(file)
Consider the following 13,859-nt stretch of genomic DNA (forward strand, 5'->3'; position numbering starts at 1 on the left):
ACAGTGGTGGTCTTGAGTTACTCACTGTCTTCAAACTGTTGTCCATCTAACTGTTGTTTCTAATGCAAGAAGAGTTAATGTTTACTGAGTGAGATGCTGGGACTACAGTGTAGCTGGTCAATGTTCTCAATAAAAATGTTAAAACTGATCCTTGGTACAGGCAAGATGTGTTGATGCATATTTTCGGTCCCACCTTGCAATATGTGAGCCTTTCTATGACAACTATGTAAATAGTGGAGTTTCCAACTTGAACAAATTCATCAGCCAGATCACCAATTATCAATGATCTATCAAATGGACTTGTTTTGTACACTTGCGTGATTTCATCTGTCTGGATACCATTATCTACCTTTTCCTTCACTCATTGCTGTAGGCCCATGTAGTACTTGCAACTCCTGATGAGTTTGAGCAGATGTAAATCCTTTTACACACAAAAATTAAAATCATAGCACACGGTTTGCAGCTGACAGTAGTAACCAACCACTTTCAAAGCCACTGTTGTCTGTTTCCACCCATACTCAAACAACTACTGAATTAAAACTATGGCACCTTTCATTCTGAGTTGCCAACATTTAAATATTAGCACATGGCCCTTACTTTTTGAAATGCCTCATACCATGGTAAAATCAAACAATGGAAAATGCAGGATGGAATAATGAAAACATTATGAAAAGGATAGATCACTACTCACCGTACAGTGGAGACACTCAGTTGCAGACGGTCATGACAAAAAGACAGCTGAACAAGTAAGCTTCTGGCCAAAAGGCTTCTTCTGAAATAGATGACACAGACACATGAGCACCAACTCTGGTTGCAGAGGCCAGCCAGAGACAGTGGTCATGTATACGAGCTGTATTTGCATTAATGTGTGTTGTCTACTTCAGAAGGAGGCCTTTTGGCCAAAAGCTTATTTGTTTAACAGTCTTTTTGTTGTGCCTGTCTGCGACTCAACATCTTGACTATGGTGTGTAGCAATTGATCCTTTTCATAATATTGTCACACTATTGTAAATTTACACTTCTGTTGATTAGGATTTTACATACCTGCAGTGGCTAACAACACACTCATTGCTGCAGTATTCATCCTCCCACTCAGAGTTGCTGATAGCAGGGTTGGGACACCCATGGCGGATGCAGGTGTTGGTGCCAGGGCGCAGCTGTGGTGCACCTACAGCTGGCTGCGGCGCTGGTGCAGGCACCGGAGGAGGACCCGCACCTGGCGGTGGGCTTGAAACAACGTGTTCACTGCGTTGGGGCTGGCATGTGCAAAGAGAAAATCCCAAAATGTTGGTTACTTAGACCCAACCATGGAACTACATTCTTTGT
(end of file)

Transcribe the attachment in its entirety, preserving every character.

Consider the following 13,859-nt stretch of genomic DNA (forward strand, 5'->3'; position numbering starts at 1 on the left):
ACAGTGGTGGTCTTGAGTTACTCACTGTCTTCAAACTGTTGTCCATCTAACTGTTGTTTCTAATGCAAGAAGAGTTAATGTTTACTGAGTGAGATGCTGGGACTACAGTGTAGCTGGTCAATGTTCTCAATAAAAATGTTAAAACTGATCCTTGGTACAGGCAAGATGTGTTGATGCATATTTTCGGTCCCACCTTGCAATATGTGAGCCTTTCTATGACAACTATGTAAATAGTGGAGTTTCCAACTTGAACAAATTCATCAGCCAGATCACCAATTATCAATGATCTATCAAATGGACTTGTTTTGTACACTTGCGTGATTTCATCTGTCTGGATACCATTATCTACCTTTTCCTTCACTCATTGCTGTAGGCCCATGTAGTACTTGCAACTCCTGATGAGTTTGAGCAGATGTAAATCCTTTTACACACAAAAATTAAAATCATAGCACACGGTTTGCAGCTGACAGTAGTAACCAACCACTTTCAAAGCCACTGTTGTCTGTTTCCACCCATACTCAAACAACTACTGAATTAAAACTATGGCACCTTTCATTCTGAGTTGCCAACATTTAAATATTAGCACATGGCCCTTACTTTTTGAAATGCCTCATACCATGGTAAAATCAAACAATGGAAAATGCAGGATGGAATAATGAAAACATTATGAAAAGGATAGATCACTACTCACCGTACAGTGGAGACACTCAGTTGCAGACGGTCATGACAAAAAGACAGCTGAACAAGTAAGCTTCTGGCCAAAAGGCTTCTTCTGAAATAGATGACACAGACACATGAGCACCAACTCTGGTTGCAGAGGCCAGCCAGAGACAGTGGTCATGTATACGAGCTGTATTTGCATTAATGTGTGTTGTCTACTTCAGAAGGAGGCCTTTTGGCCAAAAGCTTATTTGTTTAACAGTCTTTTTGTTGTGCCTGTCTGCGACTCAACATCTTGACTATGGTGTGTAGCAATTGATCCTTTTCATAATATTGTCACACTATTGTAAATTTACACTTCTGTTGATTAGGATTTTACATACCTGCAGTGGCTAACAACACACTCATTGCTGCAGTATTCATCCTCCCACTCAGAGTTGCTGATAGCAGGGTTGGGACACCCATGGCGGATGCAGGTGTTGGTGCCAGGGCGCAGCTGTGGTGCACCTACAGCTGGCTGCGGCGCTGGTGCAGGCACCGGAGGAGGACCCGCACCTGGCGGTGGGCTTGAAACAACGTGTTCACTGCGTTGGGGCTGGCATGTGCAAAGAGAAAATCCCAAAATGTTGGTTACTTAGACCCAACCATGGAACTACATTCTTTGT